their" often in italics before wives, which means the translators added it for clarification. Many translators used the word women, but one translator, Weymouth, chose the word “deaconesses.” It reads like this: 

Deaconesses, in the same way, must be sober-minded women, not slanderers, but in every way temperate and trustworthy.


At the beginning of Romans 16, in verse 1, Paul commends Phoebe to the Church there at Rome. Naturally thinking, I thought that word meant "to send."  But I looked it up in the Greek just to be sure, and it doesn’t mean send. It means “stands with” as in the sense of supporting someone. Wow. That just changed the entire passage for me. Basically Paul was saying, I endorse her, so do whatever she asks you to do, and help her in whatever way she needs help.

In verse 2, he asks the Church to welcome her in a manner worthy of the Lord, and then to help her in whatever she needs help with, because she has been helper of many there, as well as a helper of Paul.  The word helper in the Greek word "prostastis."  Strong's concordance defines that word as " a female guardian, protector, patroness."  Thayer's Greek Lexicon also agrees with Strong's, but also adds in the definition " a woman set over others."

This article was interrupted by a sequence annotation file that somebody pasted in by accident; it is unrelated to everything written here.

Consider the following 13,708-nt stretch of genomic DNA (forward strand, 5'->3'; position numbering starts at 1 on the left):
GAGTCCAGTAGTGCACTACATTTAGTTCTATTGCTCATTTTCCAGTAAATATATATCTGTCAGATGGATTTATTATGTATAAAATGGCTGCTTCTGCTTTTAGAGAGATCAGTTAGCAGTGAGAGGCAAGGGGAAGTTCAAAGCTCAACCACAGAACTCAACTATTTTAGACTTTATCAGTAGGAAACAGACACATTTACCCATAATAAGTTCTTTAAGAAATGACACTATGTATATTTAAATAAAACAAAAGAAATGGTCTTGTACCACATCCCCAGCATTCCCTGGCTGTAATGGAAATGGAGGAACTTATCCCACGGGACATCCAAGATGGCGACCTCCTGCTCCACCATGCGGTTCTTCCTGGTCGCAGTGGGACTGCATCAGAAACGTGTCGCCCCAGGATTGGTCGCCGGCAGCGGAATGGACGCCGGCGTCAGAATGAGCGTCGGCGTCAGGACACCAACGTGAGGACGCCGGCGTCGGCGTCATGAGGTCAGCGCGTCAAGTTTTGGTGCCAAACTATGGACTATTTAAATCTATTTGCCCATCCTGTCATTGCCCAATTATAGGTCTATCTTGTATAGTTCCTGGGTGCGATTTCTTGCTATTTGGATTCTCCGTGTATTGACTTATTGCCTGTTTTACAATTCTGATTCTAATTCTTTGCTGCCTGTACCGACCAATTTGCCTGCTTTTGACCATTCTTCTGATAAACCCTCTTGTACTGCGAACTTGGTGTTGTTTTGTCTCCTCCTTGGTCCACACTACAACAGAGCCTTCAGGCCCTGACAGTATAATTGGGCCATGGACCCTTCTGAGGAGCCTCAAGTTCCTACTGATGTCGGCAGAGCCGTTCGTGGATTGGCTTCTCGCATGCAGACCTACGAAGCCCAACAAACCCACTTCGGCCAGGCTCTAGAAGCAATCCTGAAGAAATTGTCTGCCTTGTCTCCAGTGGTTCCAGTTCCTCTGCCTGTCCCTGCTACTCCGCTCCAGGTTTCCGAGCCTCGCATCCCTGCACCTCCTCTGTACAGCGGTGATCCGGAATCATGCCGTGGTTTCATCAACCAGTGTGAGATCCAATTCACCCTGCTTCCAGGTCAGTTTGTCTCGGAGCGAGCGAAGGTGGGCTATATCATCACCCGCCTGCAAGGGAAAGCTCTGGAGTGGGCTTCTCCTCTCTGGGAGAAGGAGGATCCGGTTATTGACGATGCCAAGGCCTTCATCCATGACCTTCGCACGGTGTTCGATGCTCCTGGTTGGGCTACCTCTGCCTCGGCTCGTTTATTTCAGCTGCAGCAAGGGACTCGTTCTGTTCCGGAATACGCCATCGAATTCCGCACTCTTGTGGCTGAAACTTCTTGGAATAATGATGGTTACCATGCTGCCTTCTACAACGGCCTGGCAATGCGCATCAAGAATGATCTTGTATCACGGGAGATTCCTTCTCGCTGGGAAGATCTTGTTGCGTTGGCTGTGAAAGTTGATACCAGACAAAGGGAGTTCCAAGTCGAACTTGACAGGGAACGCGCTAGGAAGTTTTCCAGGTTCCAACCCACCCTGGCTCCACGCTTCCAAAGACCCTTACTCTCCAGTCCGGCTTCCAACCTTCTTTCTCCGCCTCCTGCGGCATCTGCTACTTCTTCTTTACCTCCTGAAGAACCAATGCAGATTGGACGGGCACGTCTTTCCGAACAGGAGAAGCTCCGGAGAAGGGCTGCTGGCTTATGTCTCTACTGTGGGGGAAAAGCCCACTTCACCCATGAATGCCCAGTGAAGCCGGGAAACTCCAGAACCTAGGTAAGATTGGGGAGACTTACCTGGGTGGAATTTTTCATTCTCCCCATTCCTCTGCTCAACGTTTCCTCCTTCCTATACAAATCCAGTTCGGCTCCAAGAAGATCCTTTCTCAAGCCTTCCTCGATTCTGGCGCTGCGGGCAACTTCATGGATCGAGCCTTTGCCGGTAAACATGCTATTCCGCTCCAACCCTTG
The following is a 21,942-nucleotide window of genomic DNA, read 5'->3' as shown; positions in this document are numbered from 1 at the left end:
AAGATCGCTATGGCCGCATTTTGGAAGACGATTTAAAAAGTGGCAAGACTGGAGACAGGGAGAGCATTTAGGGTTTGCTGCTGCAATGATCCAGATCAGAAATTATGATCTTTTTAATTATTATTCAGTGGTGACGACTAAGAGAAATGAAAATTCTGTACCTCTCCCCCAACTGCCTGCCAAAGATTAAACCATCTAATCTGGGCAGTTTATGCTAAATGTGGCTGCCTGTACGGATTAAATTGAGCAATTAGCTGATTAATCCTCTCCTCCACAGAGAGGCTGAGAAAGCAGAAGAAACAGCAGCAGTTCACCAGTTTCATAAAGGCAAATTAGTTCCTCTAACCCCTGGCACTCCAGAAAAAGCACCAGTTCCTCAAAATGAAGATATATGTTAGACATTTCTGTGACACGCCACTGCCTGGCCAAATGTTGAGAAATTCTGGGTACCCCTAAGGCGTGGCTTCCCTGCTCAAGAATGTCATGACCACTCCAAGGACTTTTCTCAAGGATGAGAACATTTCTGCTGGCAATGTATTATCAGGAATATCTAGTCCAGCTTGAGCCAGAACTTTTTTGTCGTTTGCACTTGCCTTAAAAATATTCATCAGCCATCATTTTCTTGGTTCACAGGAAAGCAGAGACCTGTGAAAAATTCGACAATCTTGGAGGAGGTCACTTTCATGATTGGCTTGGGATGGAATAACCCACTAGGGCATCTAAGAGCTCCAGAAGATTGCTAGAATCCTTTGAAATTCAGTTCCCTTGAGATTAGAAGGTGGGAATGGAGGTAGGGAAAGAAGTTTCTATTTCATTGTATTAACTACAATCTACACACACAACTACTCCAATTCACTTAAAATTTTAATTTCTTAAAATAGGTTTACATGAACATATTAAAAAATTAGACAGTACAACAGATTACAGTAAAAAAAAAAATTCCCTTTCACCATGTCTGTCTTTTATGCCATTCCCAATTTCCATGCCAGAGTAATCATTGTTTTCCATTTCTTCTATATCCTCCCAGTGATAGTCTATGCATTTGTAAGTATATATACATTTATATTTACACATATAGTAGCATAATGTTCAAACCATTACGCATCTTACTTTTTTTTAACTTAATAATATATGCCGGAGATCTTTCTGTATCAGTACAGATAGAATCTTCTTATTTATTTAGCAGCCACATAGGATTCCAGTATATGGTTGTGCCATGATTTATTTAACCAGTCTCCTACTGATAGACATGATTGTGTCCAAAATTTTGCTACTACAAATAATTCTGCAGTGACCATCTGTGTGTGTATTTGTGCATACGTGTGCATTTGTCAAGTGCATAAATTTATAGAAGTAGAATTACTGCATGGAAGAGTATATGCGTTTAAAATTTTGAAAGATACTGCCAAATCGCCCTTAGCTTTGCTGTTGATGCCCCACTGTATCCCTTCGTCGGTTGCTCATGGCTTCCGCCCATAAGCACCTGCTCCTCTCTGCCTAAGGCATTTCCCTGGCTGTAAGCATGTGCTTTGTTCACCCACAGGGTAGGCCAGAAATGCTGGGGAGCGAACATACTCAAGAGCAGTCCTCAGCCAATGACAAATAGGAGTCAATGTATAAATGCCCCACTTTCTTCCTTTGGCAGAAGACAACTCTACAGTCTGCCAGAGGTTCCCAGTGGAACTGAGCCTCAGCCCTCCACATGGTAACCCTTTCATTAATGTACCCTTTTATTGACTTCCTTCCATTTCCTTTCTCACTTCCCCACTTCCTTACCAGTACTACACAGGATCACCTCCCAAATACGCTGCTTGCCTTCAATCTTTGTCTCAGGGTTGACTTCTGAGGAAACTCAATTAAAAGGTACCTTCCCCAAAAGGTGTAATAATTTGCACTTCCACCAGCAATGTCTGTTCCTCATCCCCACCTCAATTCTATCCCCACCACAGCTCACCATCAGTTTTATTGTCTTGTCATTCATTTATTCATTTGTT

So, we can ascertain by these two verses that Paul endorses her, and that she is coming to the Church in Rome with purpose. He calls her a deaconess, which is a servant, as all people are called to be in the Body of Christ. But, what was she coming to do?

We don’t really know, but because of the tumultuous times in Rome, it was probably necessary for Paul to let them know who exactly she was. It was dangerous for Christians in Rome. Nero was emperor in Rome when this letter was written. He would eventually set fire to Rome, and then blamed the Christians for it. It could be dangerous for her traveling into Rome, and well as the Christians receiving her, who might not possibly know if someone was a Believer or not.

It is often presumed that she carried the epistle to the Romans, to the Church at Rome. The scriptures do not state that she was the carrier, but it would have made sense if she was going there anyway. Again, it was a dangerous time. If she was the carrier, what an awesome responsibility for her. Paul must have trusted her very much. The epistle to the Romans is a very important book of the Bible for Believers today. It was Paul's longest letter.  It is where we learn how salvation comes about in Romans 10. We learn about justification by faith and how we have peace with God in Romans 5. Such an important letter!!



We can learn many things about Phoebe, from just these two short verses in the Bible. She was brave. She was commended by Paul. But most importantly, she loved the Church, and went to great lengths to serve Her wherever she may be.


Many blessings to you as you continue to walk with the Lord in whatever places you serve,




Beth